With the aim of guaranteeing safety during blood transfusions, Progenika has developed and validated 1,000 clinical samples in cooperation with the principal European blood banks. Concretely, the validation of these samples was 99.8%, considerably higher than that produced using the current serology technique, which produces an error of 3%.
Thus, BLOODchip is currently the safest and most precise technique for genetically determining blood groups, enabling the reduction of adverse reactions in blood transfusions.
Two different techniques are currently used to detect possible incompatibilities in blood transfusions: the serological method and DNA sequencing. The serological technique has a limited capacity and does not allow the detection of 3% of the incompatibilities existing. DNA sequencing, while overcoming this drawback of the serological method, is however a slow and costly system.
Progenika has developed BLOODchip to respond to the disadvantages of the current systems. In this way, the totality of blood group incompatibilities are detected in a safer, quicker and more specific analytical process than with the serological technique. Moreover, its cost is twenty times less than DNA sequencing, which enables its generalized and routine use in all blood transfusions.
The BLOODchip is the result of research within the remit of the European Union IV Framework Programme and undertaken by Progenika in collaboration with the principal European blood banks.
It should be pointed out that Progenika Biopharma has developed and patented various products that are already on the market for several types of diagnosis (for diagnoses, prognoses and the prediction of and response to treatment of human diseases). So, in 2004 Progenika launched the LIPOchip on to the market, for the diagnosis of Family Hypercholesterolemia, the first biochip with the CE label and on sale since 2004. Progenika currently has 3 products that are at a development phase and which will finalise at the end of the year.
Progenika has managed to become the international technological leader in the field of developing genetic biochips. Biochips enable the simultaneous analysis of genetic variables, multiplying the capacity of conventional techniques for the diagnosis of illness, prognosticating its aggressiveness and progression and predicting the response of the patient to treatment.
Irati Kortabitarte | alfa
Researchers reveal new details on aged brain, Alzheimer's and dementia
21.11.2017 | Allen Institute
Nanoparticles help with malaria diagnosis – new rapid test in development
21.11.2017 | Fraunhofer-Institut für Silicatforschung ISC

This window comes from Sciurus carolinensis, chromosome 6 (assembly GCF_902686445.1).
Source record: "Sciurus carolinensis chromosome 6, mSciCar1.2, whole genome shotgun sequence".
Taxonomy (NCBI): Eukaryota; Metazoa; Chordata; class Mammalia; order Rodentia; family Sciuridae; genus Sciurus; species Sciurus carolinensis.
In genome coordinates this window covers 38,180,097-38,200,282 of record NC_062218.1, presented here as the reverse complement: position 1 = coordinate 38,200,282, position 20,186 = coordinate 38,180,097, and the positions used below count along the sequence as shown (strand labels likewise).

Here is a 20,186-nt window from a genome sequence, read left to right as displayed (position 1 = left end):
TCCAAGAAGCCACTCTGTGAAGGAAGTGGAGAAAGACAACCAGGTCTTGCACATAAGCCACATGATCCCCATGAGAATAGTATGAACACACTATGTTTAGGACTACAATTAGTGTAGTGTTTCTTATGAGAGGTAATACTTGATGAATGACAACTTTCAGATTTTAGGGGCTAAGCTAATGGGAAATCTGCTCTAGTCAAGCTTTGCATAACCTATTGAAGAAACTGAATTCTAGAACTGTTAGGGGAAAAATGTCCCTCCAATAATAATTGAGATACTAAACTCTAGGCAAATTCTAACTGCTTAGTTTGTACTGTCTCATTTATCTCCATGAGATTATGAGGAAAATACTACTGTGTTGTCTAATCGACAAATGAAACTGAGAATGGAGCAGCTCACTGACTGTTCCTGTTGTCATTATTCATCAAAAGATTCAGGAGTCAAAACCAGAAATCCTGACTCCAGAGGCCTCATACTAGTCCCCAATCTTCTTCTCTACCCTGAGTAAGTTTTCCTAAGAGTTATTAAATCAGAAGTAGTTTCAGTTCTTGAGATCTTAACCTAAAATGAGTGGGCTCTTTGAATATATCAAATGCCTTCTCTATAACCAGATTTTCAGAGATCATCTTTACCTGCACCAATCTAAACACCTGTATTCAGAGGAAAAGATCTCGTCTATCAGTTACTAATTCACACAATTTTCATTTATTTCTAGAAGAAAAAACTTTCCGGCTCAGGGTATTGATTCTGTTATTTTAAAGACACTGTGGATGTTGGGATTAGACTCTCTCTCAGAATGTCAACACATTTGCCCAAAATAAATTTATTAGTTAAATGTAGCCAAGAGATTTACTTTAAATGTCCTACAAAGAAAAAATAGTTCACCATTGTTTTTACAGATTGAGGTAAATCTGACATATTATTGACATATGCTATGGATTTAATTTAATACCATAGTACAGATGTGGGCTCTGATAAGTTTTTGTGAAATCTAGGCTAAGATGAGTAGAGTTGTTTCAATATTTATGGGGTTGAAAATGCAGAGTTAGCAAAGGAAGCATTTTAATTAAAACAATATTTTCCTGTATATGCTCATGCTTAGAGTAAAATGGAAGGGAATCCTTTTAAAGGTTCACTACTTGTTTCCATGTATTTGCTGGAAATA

The WHO reports an estimated 429,000 malaria deaths each year. The disease mostly affects tropical and subtropical regions and in particular the African continent. The Fraunhofer Institute for Silicate Research ISC teamed up with the Fraunhofer Institute for Molecular Biology and Applied Ecology IME and the Institute of Tropical Medicine at the University of Tübingen for a new test method to detect malaria parasites in blood. The idea of the research project “NanoFRET” is to develop a highly sensitive and reliable rapid diagnostic test so that patient treatment can begin as early as possible.
Malaria is caused by parasites transmitted by mosquito bite. The most dangerous form of malaria is malaria tropica. Left untreated, it is fatal in most cases....
The formation of stars in distant galaxies is still largely unexplored. For the first time, astron-omers at the University of Geneva have now been able to closely observe a star system six billion light-years away. In doing so, they are confirming earlier simulations made by the University of Zurich. One special effect is made possible by the multiple reflections of images that run through the cosmos like a snake.
Today, astronomers have a pretty accurate idea of how stars were formed in the recent cosmic past. But do these laws also apply to older galaxies? For around a...
Just because someone is smart and well-motivated doesn't mean he or she can learn the visual skills needed to excel at tasks like matching fingerprints, interpreting medical X-rays, keeping track of aircraft on radar displays or forensic face matching.
That is the implication of a new study which shows for the first time that there is a broad range of differences in people's visual ability and that these...
Computer Tomography (CT) is a standard procedure in hospitals, but so far, the technology has not been suitable for imaging extremely small objects. In PNAS, a team from the Technical University of Munich (TUM) describes a Nano-CT device that creates three-dimensional x-ray images at resolutions up to 100 nanometers. The first test application: Together with colleagues from the University of Kassel and Helmholtz-Zentrum Geesthacht the researchers analyzed the locomotory system of a velvet worm.
During a CT analysis, the object under investigation is x-rayed and a detector measures the respective amount of radiation absorbed from various angles....
The quantum world is fragile; error correction codes are needed to protect the information stored in a quantum object from the deteriorating effects of noise. Quantum physicists in Innsbruck have developed a protocol to pass quantum information between differently encoded building blocks of a future quantum computer, such as processors and memories. Scientists may use this protocol in the future to build a data bus for quantum computers. The researchers have published their work in the journal Nature Communications.
Future quantum computers will be able to solve problems where conventional computers fail today. We are still far away from any large-scale implementation,...
15.11.2017 | Event News
15.11.2017 | Event News
30.10.2017 | Event News
21.11.2017 | Physics and Astronomy
21.11.2017 | Materials Sciences
21.11.2017 | Health and Medicine